Wilson and DuFrene have provided therapists with the clearest understanding of ACT and mindfulness that I have encountered. They explain the basic theory of emotions and human learning in simple, clear, and understandable prose. Also, I found this book rich in philosophical insights concerning the human condition. Their models of assessment and intervention flow from this basic knowledge and philosophy. This work will help all therapists see a new way to understand and assess their clients’ suffering and potential for improving their lives. They will also learn to construction treatment plans to make such a transition.

—Raymond DiGiuseppe, Ph.D., ABPP, professor and chair of the Department of Psychology at St. John's University

 
This book provides the clearest description I've seen of how understanding both mindfulness and behavior analysis contributes to effective therapy. It also provides unique, creative, and powerful exercises to help therapists cultivate mindful awareness of their interactions with their clients to create life-changing conversations.

—Ruth A. Baer, professor of psychology at the University of Kentucky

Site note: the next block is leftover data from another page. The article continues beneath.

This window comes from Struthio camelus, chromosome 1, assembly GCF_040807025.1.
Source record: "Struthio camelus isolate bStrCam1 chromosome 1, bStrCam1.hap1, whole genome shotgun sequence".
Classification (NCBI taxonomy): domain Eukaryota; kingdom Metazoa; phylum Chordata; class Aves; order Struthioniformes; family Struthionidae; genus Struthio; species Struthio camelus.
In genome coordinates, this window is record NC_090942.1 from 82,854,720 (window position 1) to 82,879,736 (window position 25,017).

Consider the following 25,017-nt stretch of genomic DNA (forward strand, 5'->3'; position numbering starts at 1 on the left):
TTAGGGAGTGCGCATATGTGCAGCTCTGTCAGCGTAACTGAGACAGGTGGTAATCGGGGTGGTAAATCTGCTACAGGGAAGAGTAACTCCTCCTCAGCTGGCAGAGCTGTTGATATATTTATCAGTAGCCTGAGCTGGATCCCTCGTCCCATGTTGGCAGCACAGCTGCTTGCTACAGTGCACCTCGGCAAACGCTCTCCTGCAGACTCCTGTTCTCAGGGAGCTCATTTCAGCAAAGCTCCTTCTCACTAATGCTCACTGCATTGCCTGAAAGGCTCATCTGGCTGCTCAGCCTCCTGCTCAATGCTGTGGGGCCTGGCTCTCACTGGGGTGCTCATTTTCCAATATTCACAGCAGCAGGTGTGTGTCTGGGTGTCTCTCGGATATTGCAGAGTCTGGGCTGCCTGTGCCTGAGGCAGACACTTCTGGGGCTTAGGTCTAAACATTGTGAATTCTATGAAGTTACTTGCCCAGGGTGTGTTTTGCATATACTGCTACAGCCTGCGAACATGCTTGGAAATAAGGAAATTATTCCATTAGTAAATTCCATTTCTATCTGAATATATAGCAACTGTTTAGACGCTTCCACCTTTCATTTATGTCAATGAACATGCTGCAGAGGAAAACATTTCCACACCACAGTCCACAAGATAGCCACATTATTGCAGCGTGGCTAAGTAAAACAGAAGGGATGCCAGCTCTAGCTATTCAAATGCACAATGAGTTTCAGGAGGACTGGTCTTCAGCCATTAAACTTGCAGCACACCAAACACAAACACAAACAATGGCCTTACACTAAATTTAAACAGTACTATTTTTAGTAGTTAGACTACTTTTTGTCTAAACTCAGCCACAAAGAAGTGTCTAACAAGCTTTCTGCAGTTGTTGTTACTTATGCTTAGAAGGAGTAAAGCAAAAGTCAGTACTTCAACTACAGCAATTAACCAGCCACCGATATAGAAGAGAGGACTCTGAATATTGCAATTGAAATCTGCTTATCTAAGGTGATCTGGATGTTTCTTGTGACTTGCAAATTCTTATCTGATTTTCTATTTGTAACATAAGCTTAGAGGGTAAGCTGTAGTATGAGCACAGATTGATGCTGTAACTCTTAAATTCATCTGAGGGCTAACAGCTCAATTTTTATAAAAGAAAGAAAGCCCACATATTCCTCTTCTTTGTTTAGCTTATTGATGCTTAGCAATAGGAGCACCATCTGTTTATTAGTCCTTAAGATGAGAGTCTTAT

In this book Wilson, an internationally respected therapist, provides an outstanding and innovative overview of new trends in behavior therapy and mindfulness and shares his insights into the complexities of what happens when we try to use our own mind to heal the minds of others. Beautifully written, clear and bristling with wisdoms from a very experienced therapist, this gem of a book will be a pleasure to read and a source for much reflection and learning.

—Paul Gilbert, author of Overcoming Depression and The Compassionate Mind

 
As a clinical psychologist who applies mindfulness therapy to clients with addictive behavior problems, I highly recommend Wilson’s Mindfulness for Two. As stated in the preface, “If you're offended by me speaking directly to you, or if you're unwilling to sit with hard things, both your own and your clients', this book isn't for you.”  But for those readers who are wanting to know how to be more mindful in their therapy practice and to learn how to help their clients be more aware in the present moment, this book is definitely for you.

—G. Alan Marlatt, Ph.D., professor of psychology and director of the Addictive Behaviors Research Center at the University of Washington